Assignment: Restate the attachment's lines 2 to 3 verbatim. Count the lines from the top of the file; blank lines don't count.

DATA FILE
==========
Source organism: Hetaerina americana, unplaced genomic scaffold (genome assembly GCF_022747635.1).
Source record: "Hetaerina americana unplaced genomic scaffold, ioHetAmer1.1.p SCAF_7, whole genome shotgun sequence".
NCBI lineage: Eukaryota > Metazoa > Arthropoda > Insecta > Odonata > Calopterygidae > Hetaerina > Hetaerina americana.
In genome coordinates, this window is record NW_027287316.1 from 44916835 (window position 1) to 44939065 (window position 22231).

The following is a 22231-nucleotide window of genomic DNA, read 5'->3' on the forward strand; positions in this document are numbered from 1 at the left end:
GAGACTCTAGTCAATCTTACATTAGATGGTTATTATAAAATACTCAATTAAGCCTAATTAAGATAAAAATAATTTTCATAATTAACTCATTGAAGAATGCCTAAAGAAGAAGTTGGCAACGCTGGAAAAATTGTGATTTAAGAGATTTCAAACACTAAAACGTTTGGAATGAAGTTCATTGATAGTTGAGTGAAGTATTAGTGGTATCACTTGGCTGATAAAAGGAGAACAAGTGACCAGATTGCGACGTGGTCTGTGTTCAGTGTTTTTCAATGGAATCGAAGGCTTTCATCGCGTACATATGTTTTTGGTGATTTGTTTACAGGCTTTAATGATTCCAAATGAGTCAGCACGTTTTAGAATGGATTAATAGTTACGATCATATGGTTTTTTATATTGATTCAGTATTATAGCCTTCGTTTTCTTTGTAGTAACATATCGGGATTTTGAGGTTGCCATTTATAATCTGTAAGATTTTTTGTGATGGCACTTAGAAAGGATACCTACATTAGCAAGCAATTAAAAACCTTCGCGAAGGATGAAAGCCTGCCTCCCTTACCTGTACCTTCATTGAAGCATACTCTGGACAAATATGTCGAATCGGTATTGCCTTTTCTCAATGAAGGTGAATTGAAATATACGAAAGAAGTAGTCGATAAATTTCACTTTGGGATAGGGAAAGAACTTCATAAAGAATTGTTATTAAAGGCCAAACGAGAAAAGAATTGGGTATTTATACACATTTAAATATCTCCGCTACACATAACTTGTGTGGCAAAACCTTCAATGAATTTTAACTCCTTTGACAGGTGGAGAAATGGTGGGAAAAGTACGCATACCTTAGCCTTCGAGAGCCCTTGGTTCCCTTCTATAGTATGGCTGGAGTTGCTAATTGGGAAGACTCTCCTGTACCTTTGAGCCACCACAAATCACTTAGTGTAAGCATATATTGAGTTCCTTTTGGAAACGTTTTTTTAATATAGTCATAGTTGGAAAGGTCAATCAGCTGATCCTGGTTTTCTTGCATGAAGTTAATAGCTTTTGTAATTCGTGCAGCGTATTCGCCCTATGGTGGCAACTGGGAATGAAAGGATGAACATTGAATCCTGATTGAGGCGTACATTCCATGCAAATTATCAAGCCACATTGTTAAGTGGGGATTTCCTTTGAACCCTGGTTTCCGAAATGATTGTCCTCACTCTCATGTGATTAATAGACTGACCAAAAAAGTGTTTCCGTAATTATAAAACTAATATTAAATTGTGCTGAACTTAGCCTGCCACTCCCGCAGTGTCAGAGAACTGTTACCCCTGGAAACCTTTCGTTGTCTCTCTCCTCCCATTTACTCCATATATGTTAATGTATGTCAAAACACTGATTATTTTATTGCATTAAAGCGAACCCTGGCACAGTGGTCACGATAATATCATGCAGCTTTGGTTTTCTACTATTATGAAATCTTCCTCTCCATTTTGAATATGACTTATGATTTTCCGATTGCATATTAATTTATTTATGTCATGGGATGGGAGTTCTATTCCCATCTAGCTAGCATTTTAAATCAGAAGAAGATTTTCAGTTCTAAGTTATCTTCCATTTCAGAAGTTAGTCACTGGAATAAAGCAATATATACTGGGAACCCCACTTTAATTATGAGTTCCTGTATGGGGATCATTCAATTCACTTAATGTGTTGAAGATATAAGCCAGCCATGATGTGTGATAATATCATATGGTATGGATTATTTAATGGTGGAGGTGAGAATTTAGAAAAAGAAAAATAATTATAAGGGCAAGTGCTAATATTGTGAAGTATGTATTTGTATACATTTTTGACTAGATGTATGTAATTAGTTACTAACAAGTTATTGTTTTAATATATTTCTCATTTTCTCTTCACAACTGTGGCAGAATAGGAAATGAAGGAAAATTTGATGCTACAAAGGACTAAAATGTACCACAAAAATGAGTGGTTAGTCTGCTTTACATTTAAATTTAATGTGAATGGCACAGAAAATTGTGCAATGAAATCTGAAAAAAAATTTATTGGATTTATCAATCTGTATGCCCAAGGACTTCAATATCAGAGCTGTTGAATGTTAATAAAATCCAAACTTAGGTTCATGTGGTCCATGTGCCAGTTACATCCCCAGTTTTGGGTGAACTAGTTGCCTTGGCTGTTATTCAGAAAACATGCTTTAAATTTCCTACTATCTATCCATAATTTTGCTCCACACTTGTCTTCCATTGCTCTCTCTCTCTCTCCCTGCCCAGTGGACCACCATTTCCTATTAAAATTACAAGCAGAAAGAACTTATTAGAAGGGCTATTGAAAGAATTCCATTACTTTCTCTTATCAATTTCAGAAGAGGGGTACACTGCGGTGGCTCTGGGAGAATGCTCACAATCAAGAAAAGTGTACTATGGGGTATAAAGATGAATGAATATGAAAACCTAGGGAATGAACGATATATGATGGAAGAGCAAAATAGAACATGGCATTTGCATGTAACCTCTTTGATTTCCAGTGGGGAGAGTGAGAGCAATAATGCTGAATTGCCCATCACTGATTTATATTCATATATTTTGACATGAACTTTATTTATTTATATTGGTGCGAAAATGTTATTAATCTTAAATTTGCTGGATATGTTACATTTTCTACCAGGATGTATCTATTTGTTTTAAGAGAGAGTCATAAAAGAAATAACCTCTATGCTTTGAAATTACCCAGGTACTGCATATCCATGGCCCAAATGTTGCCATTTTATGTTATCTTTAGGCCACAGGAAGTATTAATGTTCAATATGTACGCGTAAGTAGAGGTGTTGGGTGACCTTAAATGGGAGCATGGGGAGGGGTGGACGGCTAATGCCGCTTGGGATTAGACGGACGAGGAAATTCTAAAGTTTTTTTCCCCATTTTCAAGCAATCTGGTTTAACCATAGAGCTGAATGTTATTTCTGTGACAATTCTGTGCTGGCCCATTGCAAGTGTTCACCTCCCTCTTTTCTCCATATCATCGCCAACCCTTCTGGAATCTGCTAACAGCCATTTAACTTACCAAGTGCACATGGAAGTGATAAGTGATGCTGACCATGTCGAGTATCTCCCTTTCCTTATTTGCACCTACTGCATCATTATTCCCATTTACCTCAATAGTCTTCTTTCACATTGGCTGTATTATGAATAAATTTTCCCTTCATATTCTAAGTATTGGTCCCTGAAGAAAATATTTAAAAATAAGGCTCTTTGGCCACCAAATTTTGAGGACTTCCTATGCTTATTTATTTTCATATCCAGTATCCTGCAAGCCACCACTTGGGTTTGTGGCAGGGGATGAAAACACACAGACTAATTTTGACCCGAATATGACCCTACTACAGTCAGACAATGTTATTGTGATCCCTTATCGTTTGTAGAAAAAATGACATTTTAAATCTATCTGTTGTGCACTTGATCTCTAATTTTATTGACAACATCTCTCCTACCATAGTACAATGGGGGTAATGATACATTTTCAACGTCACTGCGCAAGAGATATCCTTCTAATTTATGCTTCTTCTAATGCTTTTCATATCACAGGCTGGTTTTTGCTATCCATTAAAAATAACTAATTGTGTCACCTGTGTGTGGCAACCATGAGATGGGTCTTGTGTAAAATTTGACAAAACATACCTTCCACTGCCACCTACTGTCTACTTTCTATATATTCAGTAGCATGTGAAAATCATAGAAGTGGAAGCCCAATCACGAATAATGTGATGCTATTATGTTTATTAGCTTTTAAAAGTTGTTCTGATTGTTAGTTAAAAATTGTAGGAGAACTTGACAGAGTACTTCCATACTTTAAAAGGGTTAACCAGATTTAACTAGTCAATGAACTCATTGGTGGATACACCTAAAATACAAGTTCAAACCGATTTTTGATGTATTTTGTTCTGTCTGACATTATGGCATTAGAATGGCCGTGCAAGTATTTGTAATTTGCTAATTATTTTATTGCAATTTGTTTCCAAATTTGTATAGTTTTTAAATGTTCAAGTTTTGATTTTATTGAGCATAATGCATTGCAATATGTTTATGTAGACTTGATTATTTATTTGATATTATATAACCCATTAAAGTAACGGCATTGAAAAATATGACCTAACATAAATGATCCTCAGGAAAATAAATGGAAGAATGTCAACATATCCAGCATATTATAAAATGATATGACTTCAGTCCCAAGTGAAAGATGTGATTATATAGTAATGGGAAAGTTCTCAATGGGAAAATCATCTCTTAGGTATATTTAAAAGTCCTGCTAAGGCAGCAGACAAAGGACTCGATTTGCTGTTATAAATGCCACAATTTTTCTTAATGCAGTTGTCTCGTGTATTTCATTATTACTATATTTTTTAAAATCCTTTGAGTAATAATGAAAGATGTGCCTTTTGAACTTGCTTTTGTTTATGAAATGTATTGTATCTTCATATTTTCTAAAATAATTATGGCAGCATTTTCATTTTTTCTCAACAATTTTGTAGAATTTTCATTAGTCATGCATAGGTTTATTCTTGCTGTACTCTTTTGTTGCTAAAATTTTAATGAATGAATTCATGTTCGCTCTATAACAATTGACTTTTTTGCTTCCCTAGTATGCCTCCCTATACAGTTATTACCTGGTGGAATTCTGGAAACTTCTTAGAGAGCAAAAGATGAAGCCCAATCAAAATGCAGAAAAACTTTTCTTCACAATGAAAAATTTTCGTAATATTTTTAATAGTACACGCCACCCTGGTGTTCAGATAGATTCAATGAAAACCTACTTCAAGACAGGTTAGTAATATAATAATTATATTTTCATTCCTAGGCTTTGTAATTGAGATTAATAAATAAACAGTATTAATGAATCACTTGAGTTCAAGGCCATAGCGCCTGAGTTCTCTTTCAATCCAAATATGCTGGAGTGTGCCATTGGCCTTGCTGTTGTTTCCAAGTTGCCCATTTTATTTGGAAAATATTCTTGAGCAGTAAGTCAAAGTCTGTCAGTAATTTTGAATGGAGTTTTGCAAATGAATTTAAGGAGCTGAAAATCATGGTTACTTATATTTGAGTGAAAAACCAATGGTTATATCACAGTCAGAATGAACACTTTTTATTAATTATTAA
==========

Source record: "Hetaerina americana unplaced genomic scaffold, ioHetAmer1.1.p SCAF_7, whole genome shotgun sequence".
NCBI lineage: Eukaryota > Metazoa > Arthropoda > Insecta > Odonata > Calopterygidae > Hetaerina > Hetaerina americana.